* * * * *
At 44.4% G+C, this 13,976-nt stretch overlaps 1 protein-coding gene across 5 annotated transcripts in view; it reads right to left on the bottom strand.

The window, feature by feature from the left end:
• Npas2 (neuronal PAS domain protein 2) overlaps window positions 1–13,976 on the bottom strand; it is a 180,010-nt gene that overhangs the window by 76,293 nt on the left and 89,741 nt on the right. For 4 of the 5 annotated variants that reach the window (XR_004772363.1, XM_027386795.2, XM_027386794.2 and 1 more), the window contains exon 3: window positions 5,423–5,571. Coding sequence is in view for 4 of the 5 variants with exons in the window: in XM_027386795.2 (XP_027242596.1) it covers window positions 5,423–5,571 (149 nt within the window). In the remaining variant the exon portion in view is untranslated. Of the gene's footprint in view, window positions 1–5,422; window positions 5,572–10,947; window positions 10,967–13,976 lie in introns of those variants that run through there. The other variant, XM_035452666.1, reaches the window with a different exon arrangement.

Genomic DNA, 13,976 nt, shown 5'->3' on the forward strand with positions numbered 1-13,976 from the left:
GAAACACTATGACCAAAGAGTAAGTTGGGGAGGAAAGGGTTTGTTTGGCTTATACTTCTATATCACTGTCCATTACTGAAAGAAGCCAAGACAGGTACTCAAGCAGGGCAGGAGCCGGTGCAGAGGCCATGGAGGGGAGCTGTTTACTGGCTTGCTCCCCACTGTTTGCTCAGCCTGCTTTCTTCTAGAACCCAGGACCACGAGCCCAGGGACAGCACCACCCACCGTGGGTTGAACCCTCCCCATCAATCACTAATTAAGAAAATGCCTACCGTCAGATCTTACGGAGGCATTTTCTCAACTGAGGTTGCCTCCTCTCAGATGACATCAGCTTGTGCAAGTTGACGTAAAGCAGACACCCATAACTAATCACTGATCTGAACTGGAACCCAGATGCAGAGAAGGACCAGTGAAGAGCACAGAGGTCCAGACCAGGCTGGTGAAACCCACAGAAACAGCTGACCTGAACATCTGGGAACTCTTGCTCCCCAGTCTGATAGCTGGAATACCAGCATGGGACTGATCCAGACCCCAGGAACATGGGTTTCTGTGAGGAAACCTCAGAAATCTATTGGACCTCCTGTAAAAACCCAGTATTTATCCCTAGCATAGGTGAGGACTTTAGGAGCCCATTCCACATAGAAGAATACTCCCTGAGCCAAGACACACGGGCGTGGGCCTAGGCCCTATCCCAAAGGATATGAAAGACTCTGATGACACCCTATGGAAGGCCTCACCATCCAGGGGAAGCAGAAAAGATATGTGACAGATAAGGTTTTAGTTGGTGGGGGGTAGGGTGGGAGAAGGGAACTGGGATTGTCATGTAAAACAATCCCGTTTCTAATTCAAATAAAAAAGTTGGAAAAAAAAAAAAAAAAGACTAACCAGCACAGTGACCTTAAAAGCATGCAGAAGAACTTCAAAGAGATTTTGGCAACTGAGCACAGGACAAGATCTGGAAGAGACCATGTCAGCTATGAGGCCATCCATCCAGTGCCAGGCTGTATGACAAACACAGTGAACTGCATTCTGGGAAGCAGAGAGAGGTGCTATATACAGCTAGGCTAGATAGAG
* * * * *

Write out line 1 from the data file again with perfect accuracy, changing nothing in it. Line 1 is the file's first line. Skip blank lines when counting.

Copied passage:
At 44.4% G+C, this 13,976-nt stretch overlaps 1 protein-coding gene across 5 annotated transcripts in view; it reads right to left on the bottom strand.